Study objective: This project demonstrates the operational feasibility and epidemiologic usefulness of modifying a national injury surveillance system for active surveillance of outpatient adverse drug events treated in hospital emergency departments (EDs).
Methods: Coders were trained to identify and report physician-documented adverse drug events in 9 of 64 National Electronic Injury Surveillance System-All Injury Program hospital EDs (occurring July 17, 2002, to September 30, 2002). Feasibility was measured by timeliness and completeness of adverse drug event reporting. Outcomes (ED discharge disposition and injury type) and associated variables (age, sex, drug category, and adverse drug event mechanism) were measured.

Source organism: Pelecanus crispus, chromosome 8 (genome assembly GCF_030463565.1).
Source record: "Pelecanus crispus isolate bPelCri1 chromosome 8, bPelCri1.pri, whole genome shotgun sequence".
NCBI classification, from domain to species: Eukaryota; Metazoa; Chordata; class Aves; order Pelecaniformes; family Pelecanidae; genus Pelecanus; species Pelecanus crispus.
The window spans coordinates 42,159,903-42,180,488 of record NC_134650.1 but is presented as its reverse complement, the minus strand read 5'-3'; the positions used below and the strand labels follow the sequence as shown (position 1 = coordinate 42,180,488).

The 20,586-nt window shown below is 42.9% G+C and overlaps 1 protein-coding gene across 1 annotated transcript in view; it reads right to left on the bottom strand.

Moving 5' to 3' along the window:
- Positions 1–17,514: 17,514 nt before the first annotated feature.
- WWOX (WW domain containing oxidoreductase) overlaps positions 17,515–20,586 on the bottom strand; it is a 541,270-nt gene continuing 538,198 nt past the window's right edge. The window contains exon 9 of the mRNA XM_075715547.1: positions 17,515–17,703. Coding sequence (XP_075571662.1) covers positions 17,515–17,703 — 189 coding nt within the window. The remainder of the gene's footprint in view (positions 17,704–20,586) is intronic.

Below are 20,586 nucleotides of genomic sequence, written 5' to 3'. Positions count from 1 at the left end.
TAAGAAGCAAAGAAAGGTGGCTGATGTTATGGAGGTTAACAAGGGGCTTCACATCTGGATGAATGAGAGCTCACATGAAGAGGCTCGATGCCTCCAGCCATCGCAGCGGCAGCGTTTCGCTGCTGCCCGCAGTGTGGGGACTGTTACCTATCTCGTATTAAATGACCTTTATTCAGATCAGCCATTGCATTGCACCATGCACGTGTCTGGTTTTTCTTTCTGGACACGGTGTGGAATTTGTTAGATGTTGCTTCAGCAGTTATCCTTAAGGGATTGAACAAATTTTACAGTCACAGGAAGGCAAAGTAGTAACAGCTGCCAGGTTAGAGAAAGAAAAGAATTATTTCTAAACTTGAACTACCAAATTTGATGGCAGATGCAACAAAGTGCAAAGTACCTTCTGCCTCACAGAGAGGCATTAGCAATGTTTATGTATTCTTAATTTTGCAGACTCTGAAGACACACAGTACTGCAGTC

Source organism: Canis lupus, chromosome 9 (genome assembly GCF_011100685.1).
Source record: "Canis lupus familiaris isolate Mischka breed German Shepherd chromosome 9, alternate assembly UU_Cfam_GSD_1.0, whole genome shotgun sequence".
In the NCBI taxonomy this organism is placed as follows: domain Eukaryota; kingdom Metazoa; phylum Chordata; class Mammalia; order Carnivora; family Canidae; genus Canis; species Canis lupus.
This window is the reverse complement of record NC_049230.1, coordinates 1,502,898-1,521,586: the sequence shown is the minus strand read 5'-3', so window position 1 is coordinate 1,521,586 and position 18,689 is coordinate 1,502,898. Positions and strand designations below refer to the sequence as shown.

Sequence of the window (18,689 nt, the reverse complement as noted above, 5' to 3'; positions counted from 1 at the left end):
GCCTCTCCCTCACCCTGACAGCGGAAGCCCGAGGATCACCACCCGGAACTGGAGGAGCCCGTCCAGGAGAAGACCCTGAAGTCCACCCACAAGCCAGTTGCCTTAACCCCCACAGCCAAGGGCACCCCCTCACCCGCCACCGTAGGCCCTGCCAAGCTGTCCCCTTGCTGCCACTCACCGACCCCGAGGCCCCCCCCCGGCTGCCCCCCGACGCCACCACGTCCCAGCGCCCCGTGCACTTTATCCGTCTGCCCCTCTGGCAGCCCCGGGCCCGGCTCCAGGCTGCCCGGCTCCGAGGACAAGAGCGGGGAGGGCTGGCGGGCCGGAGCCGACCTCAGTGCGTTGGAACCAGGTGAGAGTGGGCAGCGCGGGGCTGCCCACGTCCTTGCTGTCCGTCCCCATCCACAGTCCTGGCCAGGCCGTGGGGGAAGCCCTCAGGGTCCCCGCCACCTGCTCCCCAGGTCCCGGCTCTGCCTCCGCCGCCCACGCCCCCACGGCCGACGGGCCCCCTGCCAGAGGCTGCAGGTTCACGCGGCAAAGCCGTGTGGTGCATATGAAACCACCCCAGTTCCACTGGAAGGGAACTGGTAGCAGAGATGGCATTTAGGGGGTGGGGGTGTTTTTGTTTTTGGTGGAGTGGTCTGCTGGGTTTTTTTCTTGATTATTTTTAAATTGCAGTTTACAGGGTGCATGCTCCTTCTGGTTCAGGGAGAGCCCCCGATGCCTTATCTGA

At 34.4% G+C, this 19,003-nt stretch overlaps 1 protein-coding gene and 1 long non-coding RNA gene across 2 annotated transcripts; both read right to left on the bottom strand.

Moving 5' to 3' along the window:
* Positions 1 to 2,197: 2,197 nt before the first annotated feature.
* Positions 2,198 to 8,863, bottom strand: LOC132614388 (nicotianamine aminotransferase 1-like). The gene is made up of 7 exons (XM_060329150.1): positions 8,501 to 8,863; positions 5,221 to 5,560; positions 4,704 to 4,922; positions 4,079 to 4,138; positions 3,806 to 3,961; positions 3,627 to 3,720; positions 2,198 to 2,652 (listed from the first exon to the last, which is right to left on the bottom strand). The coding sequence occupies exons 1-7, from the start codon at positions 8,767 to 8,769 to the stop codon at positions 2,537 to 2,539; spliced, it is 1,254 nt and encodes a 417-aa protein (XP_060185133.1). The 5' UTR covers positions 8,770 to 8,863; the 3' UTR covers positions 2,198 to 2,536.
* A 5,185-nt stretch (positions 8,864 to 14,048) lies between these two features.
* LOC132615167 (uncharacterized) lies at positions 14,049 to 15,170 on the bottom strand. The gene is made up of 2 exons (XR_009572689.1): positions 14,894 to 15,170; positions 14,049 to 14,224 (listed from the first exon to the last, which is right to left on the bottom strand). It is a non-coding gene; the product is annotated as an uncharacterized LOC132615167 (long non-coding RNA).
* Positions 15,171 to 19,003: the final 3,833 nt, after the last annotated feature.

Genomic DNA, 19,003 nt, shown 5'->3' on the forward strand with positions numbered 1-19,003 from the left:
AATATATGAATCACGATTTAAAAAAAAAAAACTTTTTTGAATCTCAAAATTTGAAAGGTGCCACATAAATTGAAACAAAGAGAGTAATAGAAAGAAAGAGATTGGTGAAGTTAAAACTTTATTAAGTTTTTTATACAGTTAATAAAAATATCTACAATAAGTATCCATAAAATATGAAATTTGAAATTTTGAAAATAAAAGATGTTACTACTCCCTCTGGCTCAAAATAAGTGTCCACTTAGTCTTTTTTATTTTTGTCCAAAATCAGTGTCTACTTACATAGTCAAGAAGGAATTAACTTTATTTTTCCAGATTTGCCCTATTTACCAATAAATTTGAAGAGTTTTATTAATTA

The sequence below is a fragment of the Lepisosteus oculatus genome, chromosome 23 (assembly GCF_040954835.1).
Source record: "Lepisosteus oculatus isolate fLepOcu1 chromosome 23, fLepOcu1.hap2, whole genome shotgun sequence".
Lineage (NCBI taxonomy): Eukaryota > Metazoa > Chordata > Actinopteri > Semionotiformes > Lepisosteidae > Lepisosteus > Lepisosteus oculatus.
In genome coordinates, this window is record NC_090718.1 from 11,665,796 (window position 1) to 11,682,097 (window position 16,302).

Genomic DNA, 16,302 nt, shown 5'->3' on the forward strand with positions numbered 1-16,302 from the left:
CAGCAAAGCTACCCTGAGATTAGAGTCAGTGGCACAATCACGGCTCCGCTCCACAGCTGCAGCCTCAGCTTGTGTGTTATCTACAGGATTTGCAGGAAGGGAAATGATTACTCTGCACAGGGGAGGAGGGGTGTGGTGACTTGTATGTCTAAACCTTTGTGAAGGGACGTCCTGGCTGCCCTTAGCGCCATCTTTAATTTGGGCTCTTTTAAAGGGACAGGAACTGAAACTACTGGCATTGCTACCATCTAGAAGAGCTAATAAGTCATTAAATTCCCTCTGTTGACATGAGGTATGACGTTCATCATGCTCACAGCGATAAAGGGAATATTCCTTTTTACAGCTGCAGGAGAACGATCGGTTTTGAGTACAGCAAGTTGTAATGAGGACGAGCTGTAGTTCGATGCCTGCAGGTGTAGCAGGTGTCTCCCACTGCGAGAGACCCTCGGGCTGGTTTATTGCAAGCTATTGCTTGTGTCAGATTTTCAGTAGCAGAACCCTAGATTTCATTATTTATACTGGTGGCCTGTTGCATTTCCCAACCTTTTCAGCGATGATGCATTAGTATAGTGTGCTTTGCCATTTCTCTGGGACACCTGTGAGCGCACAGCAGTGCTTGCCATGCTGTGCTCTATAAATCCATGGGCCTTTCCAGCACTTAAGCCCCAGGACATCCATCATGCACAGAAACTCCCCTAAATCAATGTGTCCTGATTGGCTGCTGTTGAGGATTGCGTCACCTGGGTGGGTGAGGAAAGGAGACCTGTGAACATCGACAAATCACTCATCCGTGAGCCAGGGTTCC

Results: There were 598 patients with physician-documented adverse drug events (7 per 1,000 visits). Nearly 70% of adverse drug event cases were reported within 7 days of the ED visit; key data elements (drug name, disposition from ED, and event description) were completed for more than 98% of cases. Nine percent of patients with adverse drug events were hospitalized, and unintentional overdoses was the most common mechanism of adverse drug events (39%). Patients with unintentional overdoses were more likely to be hospitalized than those with adverse drug reactions (adjusted odds ratio [OR] 5.9, 95% confidence interval [CI] 2.2 to 16; adverse-effects referent; allergic reactions, adjusted OR 0.7, 95% CI 0.2 to 2.4). Warfarin and insulins were associated with 16% of adverse drug events overall and 33% of adverse drug events in patients aged 50 years or older.
Conclusion: Active surveillance for outpatient adverse drug events using the National Electronic Injury Surveillance System-All Injury Program is feasible. Ongoing, population-based ED surveillance can help characterize the burden of outpatient adverse drug events, prioritize areas for further research and intervention, and monitor progress on adverse drug event prevention.